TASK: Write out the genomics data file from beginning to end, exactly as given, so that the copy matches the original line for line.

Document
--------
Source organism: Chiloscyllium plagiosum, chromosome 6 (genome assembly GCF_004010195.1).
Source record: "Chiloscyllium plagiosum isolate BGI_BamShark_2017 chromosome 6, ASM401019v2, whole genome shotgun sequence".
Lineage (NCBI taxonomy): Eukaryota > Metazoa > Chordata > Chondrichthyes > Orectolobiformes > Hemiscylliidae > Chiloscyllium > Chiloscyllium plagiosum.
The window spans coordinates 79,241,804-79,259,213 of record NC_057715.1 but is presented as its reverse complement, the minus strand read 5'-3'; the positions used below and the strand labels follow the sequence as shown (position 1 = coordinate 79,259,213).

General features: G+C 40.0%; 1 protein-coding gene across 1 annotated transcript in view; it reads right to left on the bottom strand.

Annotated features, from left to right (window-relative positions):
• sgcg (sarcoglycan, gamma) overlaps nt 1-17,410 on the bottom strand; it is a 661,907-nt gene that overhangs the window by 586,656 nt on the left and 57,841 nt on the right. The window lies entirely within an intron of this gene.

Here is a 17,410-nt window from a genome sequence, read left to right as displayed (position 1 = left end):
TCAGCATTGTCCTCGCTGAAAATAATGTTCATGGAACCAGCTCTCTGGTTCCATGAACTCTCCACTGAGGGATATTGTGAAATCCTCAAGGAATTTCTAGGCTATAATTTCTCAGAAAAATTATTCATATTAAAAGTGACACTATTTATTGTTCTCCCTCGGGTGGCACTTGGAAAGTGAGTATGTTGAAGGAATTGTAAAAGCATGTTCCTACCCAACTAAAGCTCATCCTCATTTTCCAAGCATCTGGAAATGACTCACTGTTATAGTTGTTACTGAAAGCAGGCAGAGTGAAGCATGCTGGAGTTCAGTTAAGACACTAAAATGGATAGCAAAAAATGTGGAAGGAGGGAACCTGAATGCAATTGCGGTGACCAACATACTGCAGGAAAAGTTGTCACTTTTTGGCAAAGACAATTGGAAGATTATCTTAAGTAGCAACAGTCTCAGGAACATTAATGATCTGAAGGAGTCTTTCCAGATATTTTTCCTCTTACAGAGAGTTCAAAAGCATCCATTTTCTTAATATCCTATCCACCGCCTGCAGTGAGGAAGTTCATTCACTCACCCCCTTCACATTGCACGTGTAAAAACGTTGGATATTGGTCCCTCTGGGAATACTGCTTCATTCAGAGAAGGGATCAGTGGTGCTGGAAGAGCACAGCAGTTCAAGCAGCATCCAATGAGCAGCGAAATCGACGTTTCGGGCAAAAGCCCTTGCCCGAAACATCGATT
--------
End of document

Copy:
Source organism: Chiloscyllium plagiosum, chromosome 6 (genome assembly GCF_004010195.1).
Source record: "Chiloscyllium plagiosum isolate BGI_BamShark_2017 chromosome 6, ASM401019v2, whole genome shotgun sequence".
Lineage (NCBI taxonomy): Eukaryota > Metazoa > Chordata > Chondrichthyes > Orectolobiformes > Hemiscylliidae > Chiloscyllium > Chiloscyllium plagiosum.
The window spans coordinates 79,241,804-79,259,213 of record NC_057715.1 but is presented as its reverse complement, the minus strand read 5'-3'; the positions used below and the strand labels follow the sequence as shown (position 1 = coordinate 79,259,213).

General features: G+C 40.0%; 1 protein-coding gene across 1 annotated transcript in view; it reads right to left on the bottom strand.

Annotated features, from left to right (window-relative positions):
• sgcg (sarcoglycan, gamma) overlaps nt 1-17,410 on the bottom strand; it is a 661,907-nt gene that overhangs the window by 586,656 nt on the left and 57,841 nt on the right. The window lies entirely within an intron of this gene.

Here is a 17,410-nt window from a genome sequence, read left to right as displayed (position 1 = left end):
TCAGCATTGTCCTCGCTGAAAATAATGTTCATGGAACCAGCTCTCTGGTTCCATGAACTCTCCACTGAGGGATATTGTGAAATCCTCAAGGAATTTCTAGGCTATAATTTCTCAGAAAAATTATTCATATTAAAAGTGACACTATTTATTGTTCTCCCTCGGGTGGCACTTGGAAAGTGAGTATGTTGAAGGAATTGTAAAAGCATGTTCCTACCCAACTAAAGCTCATCCTCATTTTCCAAGCATCTGGAAATGACTCACTGTTATAGTTGTTACTGAAAGCAGGCAGAGTGAAGCATGCTGGAGTTCAGTTAAGACACTAAAATGGATAGCAAAAAATGTGGAAGGAGGGAACCTGAATGCAATTGCGGTGACCAACATACTGCAGGAAAAGTTGTCACTTTTTGGCAAAGACAATTGGAAGATTATCTTAAGTAGCAACAGTCTCAGGAACATTAATGATCTGAAGGAGTCTTTCCAGATATTTTTCCTCTTACAGAGAGTTCAAAAGCATCCATTTTCTTAATATCCTATCCACCGCCTGCAGTGAGGAAGTTCATTCACTCACCCCCTTCACATTGCACGTGTAAAAACGTTGGATATTGGTCCCTCTGGGAATACTGCTTCATTCAGAGAAGGGATCAGTGGTGCTGGAAGAGCACAGCAGTTCAAGCAGCATCCAATGAGCAGCGAAATCGACGTTTCGGGCAAAAGCCCTTGCCCGAAACATCGATT